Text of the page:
As a parent, when your child is bullying others at school it can be the worst feeling in the world. Sadly, bullying in our society possesses a terrible stigma - for both the victim and the bully. This actually prevents any chance of mending what really is a debilitating problem. Fortunately there are several ways for parents to take action and help their child grow, develop and eventually learn their lesson when your child is bullying others.
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Seek Help at School
If you were notified that your child is bullying others at school, chances are the administration is more than willing to step in and take action to help promote kindness and respect inside and outside the classroom. Do not hesitate to take them up on this offer. Many parents react in a very aggressive and defensive way, insisting that there is no way their child is bullying others. Being able to accept your child’s problem is the first step to helping them cope, and evolve into a self-respecting adolescent, not to mention eventually solving their awful bullying habits.
Throughout my childhood I was always told that apologizing can mend any regrettable altercation. As I grew up, I realized although an apology helped, it never truly took away the pain of what I or the other person was feeling. However when you child is bullying others, it is crucial to talk things out and see them express remorse for bad behavior. Whether or not the children involved feel 100% better is somewhat irrelevant; teaching and practicing good habits and behavior must take precedence. No one can go back in time, but continuing to enforce apologies and positive conversations among children and adolescents is the first step in promoting a safe, healthy and optimistic outlook for everyone involved.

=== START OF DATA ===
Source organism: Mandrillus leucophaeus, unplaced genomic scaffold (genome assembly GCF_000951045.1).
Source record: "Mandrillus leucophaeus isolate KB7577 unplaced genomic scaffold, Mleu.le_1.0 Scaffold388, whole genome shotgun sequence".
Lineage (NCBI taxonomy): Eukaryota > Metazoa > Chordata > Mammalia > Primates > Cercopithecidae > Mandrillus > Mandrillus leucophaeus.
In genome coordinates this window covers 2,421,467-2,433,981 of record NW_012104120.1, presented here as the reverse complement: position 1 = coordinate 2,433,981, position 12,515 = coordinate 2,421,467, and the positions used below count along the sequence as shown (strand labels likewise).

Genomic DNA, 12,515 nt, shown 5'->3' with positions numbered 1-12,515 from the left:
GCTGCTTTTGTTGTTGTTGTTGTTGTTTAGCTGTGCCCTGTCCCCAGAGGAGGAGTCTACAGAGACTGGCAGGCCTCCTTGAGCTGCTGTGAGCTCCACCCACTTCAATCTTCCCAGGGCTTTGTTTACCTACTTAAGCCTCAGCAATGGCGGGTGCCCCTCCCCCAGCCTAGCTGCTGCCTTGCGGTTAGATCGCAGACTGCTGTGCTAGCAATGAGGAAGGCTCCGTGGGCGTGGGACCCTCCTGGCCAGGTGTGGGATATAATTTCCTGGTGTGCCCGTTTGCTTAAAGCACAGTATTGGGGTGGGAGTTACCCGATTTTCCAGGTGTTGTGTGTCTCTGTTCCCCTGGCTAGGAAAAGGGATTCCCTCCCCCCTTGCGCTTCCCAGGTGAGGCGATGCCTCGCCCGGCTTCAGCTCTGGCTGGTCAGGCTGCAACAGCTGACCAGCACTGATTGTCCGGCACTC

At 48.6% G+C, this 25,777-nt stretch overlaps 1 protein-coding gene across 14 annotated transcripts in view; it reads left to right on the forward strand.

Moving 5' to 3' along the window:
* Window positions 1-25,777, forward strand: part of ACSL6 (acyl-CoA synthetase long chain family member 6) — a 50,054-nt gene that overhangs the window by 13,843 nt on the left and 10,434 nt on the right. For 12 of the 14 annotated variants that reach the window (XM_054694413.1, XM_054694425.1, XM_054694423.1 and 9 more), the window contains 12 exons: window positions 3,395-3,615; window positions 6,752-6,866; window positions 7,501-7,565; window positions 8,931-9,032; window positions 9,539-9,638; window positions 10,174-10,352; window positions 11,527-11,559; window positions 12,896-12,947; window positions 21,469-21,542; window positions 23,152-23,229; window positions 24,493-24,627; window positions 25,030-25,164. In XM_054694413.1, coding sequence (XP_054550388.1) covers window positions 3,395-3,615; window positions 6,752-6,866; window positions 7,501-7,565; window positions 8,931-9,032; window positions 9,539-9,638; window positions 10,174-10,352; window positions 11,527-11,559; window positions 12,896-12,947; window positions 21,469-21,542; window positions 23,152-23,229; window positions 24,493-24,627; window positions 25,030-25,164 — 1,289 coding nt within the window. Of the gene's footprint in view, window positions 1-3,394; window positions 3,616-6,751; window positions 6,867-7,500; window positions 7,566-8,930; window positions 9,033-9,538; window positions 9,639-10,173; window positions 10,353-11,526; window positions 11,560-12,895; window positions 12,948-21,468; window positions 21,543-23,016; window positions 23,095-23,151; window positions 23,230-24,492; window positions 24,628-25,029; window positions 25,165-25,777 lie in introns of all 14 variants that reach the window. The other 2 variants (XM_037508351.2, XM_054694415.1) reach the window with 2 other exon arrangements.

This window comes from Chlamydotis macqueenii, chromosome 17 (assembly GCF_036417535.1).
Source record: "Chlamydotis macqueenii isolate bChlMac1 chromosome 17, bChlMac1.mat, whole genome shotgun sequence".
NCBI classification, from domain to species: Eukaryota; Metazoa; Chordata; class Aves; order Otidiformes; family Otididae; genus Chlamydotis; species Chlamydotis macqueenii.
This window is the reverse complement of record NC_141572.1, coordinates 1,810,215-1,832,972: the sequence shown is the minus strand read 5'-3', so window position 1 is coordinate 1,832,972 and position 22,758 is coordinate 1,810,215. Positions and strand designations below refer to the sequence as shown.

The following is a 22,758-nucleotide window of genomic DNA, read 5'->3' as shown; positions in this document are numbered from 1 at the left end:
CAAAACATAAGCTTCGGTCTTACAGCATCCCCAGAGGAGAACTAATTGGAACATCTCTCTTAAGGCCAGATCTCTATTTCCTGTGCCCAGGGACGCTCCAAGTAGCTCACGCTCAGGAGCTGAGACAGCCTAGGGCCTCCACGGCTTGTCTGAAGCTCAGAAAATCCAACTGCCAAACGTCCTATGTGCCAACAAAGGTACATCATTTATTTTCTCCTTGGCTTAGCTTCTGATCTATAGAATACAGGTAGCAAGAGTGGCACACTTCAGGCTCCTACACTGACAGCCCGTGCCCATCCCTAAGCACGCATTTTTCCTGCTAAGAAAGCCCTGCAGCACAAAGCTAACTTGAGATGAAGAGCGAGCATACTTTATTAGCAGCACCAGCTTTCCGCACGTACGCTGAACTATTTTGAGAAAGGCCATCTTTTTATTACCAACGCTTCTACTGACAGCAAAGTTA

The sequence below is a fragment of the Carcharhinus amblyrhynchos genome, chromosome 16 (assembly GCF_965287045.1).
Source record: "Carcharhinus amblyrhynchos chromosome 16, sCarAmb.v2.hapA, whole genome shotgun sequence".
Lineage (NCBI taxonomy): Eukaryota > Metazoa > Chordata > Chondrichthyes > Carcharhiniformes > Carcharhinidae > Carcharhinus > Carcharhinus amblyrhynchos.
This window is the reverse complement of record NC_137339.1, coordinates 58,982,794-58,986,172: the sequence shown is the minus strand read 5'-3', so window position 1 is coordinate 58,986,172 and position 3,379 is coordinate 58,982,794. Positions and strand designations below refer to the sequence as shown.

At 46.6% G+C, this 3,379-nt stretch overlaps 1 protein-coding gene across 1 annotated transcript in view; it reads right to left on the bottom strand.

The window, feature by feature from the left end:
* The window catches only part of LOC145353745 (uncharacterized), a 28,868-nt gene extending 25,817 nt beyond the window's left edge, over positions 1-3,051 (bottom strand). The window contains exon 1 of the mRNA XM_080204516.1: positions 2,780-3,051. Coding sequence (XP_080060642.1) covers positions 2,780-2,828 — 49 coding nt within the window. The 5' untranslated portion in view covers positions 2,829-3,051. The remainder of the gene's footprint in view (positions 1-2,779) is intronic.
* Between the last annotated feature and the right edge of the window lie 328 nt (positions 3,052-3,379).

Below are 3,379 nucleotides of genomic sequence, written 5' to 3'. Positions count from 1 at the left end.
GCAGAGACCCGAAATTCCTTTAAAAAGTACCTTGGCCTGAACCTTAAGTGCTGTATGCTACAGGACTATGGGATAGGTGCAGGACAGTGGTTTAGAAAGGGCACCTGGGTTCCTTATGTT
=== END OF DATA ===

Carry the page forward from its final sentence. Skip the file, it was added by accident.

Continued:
Seek Professional Help
When your child is bullying others, feeling ashamed about reaching out to a social worker or psychologist for advice is simply not an option. I realize some parents prefer to be ignorant, but this only perpetuates what truly is a terrible problem. So I urge all parents who have had reservations about seeking professional help to please give it chance. I agree there is a stigma surrounding therapy in many societies and cultures, but honestly your child’s school and community will probably have more respect for parents who seek help than those who simply ignore the problem. Whether or not it is successful is also somewhat irrelevant because it’s better to know you have exercised all possible options when helping your child rather than choosing to do nothing at all.
Talk It out
With violence constantly inundating the media, when your child is bullying others it is hard to prevent them from acting out physically. The first step to dealing with a child who bullies others using force, is to continue to express the importance of talking things out. As silly as it sounds when I was in elementary school we had a song, and believe it or not I still remember it to this day because they made us sing it all the time! Here it is: Talk it out, talk it out, put your hands in your pocket talk it out, there’s no need to hit, scream or shout, talk it out, talk it out, talk it out. Now as you can tell that little ditty stuck with me for life! And it worked many times especially when the teachers added the little clap, clap, clap in between each line. Moreover, teaching your child how to rationally express their regular disagreements, opinions and problems may even help halt them from bullying before they even start.
Lead by Example